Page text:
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me? knowest thou not that I have power to crucify thee, and have power to release thee?

11. Jesus answered, Thou couldest have no power at all against me, except it were given thee from above : therefore he that delivered me unto thee hath the greater sin.

Pilate naturally presumes upon his power over Jesus, as over any accused person who might be brought before him. But here Jesus corrects his

Thou couldest have no power at all against me, except it were given thee from above. This I have shown sufficiently, by the way in which I have hitherto preserved myself, and by the “ miracles and signs and wonders” by which I have been“ approved of God” amongst the people. He who hath delivered me unto thee has seen these proofs that I am the Son of God : and they who have treated with him that he should thus deliver me up, have seen the same : therefore both he and they have the greater sin. Greater, not in comparison with the sin of Pilate, but greater than they would have had if they had not hardened their hearts and blinded their eyes against the truth. As had been said formerly, “ If I had not done among them the works which none other man did, they had not had sin.”

This remark is not without its effect upon the governor.

12. And from thenceforth Pilate sought to release him : but the Jews cried out, saying, If thou let this man go, thou art not Cæsar's friend: whosoever maketh himself a king speaketh against Cæsar. 1 Acts ïi. 22.

2 ch. xv. 24.

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very different.

13. When Pilate therefore heard that saying, he brought Jesus forth, and sat down in the judgment seat in a place that is called the Pavement, but in the Hebrew, Gabbatha.

14. And it was the preparation of the Passover, and about the sixth hour ; and he saith unto the Jews, Behold your king!

15. But they cried out, Away with him, away with him, crucify him. Pilate saith unto them, Shall I crucify your king? The chief priests answered, We have no king but Casar.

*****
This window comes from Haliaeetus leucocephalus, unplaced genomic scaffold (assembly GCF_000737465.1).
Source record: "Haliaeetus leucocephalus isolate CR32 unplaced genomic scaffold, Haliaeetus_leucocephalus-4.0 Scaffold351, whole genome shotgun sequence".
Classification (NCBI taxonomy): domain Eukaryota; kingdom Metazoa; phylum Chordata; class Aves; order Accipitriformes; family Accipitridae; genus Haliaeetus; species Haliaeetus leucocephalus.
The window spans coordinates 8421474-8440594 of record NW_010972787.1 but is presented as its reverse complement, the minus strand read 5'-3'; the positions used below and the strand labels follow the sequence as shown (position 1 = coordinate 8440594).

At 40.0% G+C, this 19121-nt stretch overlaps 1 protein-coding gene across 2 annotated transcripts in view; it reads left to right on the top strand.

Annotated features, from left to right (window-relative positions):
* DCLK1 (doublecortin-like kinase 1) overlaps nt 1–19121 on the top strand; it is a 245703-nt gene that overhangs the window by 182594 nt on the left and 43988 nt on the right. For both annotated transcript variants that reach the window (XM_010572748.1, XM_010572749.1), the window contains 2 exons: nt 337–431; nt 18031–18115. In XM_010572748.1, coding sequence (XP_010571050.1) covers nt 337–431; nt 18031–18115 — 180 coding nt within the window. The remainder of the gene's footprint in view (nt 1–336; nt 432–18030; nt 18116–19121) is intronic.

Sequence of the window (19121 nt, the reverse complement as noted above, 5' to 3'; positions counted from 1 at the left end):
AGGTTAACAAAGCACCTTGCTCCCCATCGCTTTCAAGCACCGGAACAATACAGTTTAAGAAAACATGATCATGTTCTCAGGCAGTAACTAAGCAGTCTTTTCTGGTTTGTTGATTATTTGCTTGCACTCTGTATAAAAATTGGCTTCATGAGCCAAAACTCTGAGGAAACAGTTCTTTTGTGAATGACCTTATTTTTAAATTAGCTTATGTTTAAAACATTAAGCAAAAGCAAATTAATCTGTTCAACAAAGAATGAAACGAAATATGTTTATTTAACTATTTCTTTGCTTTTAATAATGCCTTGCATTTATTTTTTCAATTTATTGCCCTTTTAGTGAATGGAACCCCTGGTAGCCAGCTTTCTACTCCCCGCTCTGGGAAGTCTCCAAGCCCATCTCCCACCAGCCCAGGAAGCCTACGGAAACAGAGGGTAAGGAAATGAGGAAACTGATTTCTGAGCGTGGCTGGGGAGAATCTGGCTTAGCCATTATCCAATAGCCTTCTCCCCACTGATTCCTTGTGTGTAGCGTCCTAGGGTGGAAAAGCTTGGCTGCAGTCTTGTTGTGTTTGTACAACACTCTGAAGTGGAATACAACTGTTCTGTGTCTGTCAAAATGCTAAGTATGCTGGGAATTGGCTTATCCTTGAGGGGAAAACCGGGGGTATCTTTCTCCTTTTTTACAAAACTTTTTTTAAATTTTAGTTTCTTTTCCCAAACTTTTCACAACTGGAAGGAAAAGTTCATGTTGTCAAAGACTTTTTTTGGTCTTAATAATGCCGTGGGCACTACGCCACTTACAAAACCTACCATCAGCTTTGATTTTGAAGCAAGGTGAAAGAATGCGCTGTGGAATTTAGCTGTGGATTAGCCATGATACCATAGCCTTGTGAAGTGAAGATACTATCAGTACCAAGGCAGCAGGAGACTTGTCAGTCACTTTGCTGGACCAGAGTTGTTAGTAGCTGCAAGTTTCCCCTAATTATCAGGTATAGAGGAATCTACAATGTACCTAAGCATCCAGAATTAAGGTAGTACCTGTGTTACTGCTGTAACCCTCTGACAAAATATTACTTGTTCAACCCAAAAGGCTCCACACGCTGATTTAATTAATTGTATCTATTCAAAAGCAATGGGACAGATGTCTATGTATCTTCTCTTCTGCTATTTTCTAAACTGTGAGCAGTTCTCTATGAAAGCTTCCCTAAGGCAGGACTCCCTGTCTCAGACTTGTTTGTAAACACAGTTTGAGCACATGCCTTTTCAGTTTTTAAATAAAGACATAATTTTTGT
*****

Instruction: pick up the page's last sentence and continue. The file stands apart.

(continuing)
16. Then delivered he him therefore unto them to be crucified. And they took Jesus, and led him away.

The character of Pilate is a far more common character than men are willing to suppose. Many act very much as he did, though in circumstances

And it is instructive to observe the manner in which two opposite principles contended within him : on the one hand, natural conscience and a sense of right; and on the other, love of the world.

Pilate had manifestly strong compunctious feelings. The calmness of the prisoner who stood before him ; his refusal to propitiate his judge; his resignation under torture, and indifference concerning life or death ; and doubtless, the indescribable sublimity of deportment which belonged to hiin under all circumstances, the grace and truth which never could forsake him ;—all these affected Pilate in a manner to which he was not accustomed. Whence art thou ? he inquires. Speakest thou not unto me? “ Hearest thou not how many things these witness against thee ?” “ And he answered him to never a word ; insomuch that the gover

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nor marvelled greatly.' And from thenceforth Pilate sought to release him.

These feelings of his own, were much aided by another circumstance. For “ when he was set down on the judgment seat, his wife sent unto him, saying, Have thou nothing to do with that just man; for I have suffered many things this day in a dream because of him.